The top five things communicators talk about
The top five things communicators talk about
I’ve just returned from the Communication Directors’ Forum on board Arcadia and had an extremely productive few days. I met lots of interesting communications and PR professionals from a whole range of industries from charity to transport, retail to healthcare. What struck me were the commonalities between us all regardless of our sectors and types of businesses.
The forum was really well organised by Richmond Events and was a great opportunity to meet face-to-face with my peers and suppliers.
There are some exciting offerings around at the moment and I thought some of the work being showcased by the agencies was innovative and creative. It’s always good to know what works for other organisations and the suppliers on board including beetroot , 3 monkeys and The Phoenix Partners had some interesting stories to tell and tips to share.
As with any gathering of comms professionals, conversation always turns to current challenges, ways of overcoming difficulties and shared stories of success and failure. I found it interesting to note that despite all the piles of leaflets and emails offering social media seminars that are flying around, this did not feature as one of the hot topics of conversation and in fact was barely mentioned by the group.
So I thought I would share some thoughts from conversations I had and provide an insight into what really is being discussed by communication professionals and what we are looking for. I can’t claim to speak on behalf of the whole industry, but thought it useful to share my thoughts and findings. They are in no particular order, apart from the first one.
Surely no surprise that this is number one. Budget (or lack of) was a recurring theme among my peers. Being asked to deliver more for less money, or even no money, kept raising its head and united the delegates.
We were sharing tips on how to get value for money, how to make funds go further and work harder. How to prioritise and choose if told that comms channels need to be scaled back or cut was another hot topic of debate.
Many people spoke about the need to have people in comms teams with good commercial awareness. I realised that I haven’t seen a course anywhere amongst the plethora of ones which are whizzing around, which provide an overview of ‘what finance do, what HR professionals deal with daily’ or something along those lines.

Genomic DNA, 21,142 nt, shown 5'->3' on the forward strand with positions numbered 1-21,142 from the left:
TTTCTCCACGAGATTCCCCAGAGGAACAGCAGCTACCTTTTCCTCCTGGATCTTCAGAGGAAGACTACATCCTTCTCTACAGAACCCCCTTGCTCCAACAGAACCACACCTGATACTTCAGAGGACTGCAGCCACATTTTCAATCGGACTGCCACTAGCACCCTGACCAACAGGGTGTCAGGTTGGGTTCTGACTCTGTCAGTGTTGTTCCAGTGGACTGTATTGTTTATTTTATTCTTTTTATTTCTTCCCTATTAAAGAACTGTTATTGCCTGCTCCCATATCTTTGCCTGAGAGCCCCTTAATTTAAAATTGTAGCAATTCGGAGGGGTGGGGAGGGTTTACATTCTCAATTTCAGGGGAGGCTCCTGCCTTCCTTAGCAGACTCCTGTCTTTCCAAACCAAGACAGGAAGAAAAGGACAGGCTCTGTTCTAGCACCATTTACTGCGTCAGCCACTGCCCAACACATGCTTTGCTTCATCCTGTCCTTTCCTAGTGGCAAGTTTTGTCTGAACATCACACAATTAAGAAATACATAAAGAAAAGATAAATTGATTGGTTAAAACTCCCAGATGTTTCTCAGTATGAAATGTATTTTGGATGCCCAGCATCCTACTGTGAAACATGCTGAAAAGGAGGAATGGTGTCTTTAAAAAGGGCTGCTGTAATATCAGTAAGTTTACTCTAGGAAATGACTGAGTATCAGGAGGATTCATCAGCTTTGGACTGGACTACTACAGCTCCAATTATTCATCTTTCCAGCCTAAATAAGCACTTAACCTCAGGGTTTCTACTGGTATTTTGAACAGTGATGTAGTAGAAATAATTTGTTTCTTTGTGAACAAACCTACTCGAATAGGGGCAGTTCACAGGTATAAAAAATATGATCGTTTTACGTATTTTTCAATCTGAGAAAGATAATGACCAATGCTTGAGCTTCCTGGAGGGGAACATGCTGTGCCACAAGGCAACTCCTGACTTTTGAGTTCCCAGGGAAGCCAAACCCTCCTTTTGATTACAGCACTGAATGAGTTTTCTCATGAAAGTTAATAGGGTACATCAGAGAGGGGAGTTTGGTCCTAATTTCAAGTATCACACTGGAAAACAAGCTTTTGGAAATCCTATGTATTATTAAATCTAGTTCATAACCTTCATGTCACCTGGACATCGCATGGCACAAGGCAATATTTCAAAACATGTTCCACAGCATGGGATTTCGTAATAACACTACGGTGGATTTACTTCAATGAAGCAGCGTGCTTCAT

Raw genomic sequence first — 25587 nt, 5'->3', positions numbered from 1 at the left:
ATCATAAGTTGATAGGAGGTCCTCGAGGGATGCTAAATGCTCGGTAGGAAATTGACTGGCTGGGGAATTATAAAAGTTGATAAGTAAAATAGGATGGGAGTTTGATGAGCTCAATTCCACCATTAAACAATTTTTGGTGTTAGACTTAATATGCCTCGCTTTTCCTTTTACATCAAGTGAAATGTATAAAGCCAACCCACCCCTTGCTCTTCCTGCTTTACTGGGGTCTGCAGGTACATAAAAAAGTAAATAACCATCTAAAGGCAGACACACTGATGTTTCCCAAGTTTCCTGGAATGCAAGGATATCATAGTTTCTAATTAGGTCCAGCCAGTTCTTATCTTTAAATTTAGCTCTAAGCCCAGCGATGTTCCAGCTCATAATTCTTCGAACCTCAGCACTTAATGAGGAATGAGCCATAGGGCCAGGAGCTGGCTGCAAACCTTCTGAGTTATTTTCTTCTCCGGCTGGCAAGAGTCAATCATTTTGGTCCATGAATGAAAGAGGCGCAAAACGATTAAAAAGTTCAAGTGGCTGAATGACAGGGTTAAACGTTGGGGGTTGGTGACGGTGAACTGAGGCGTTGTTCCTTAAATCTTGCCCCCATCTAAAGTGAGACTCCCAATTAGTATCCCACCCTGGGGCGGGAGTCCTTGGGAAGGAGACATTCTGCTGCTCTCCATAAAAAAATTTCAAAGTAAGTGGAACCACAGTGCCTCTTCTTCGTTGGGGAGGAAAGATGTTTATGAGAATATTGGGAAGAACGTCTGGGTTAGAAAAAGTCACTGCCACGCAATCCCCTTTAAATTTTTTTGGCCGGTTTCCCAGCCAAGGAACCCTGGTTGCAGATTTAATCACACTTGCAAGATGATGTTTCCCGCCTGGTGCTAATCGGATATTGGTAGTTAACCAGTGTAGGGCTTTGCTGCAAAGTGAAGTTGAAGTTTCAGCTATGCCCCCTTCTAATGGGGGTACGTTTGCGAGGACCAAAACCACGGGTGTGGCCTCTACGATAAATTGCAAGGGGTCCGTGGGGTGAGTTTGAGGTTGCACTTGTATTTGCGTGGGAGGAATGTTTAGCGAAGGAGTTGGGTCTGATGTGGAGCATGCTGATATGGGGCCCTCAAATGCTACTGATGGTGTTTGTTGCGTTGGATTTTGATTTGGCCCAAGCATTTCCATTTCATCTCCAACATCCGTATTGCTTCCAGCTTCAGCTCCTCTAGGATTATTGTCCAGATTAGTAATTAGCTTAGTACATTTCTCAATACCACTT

Maybe they do exist but I can’t recall seeing one and am happy to be corrected. Business partner models are increasingly popular for comms teams to operate under, but how well equipped are the people in those teams to have at least a basic understanding of the challenges facing the separate business units? This was being debated over lunch one day on one of the tables I was at, with the conclusion that job shadowing and overview courses would be useful to train up people in comms teams.
Communicating with frontline employees
Interestingly there was a lot of talk about how to get messages to frontline workers, particularly if companies do not have robust structures/technology in place to operate effective cascade systems. Also being debated were the ways of having two-way dialogues with employees, particularly when budget and cultures are not lined up to help this happen easily. This was also highlighted at a couple of the speakers’ sessions I went to and speakers shared their advice.
I had many conversations with delegates about career development including where people began their careers. I found out through conversation over lunch that the Director of Comms for the NSPCC started his career as a journalist on the same local paper I did and we know lots of people in common – another reminder of how small the comms world actually is! Conversations turned to what people are looking for from their current roles, where they want to work in the future, skills they want to learn and how to motivate comms teams. The common thread between everyone I spoke to was the desire to know from each other what our backgrounds were and what the future looks like both short and long term and what we need to ‘keep up’ with in order to succeed.
Keeping in touch – communicating
Having had conversations with around 50 people over the past few days and collecting piles of business cards from each other, lots of us spent the weekend connecting via LinkedIn, emailing and arranging to meet over the next few weeks. I’m planning to keep in touch to continue conversations started on Arcadia. I have no doubt that the conversations from the forum will continue among groups of people who met over the past few days. Facilitating ways for comms professionals to get together is crucial and can only serve to benefit the companies they represent and their own personal development.
Did you go to the forum? What was your experience?
Do let me know your thoughts, Rachel.
First published:: June 2010.
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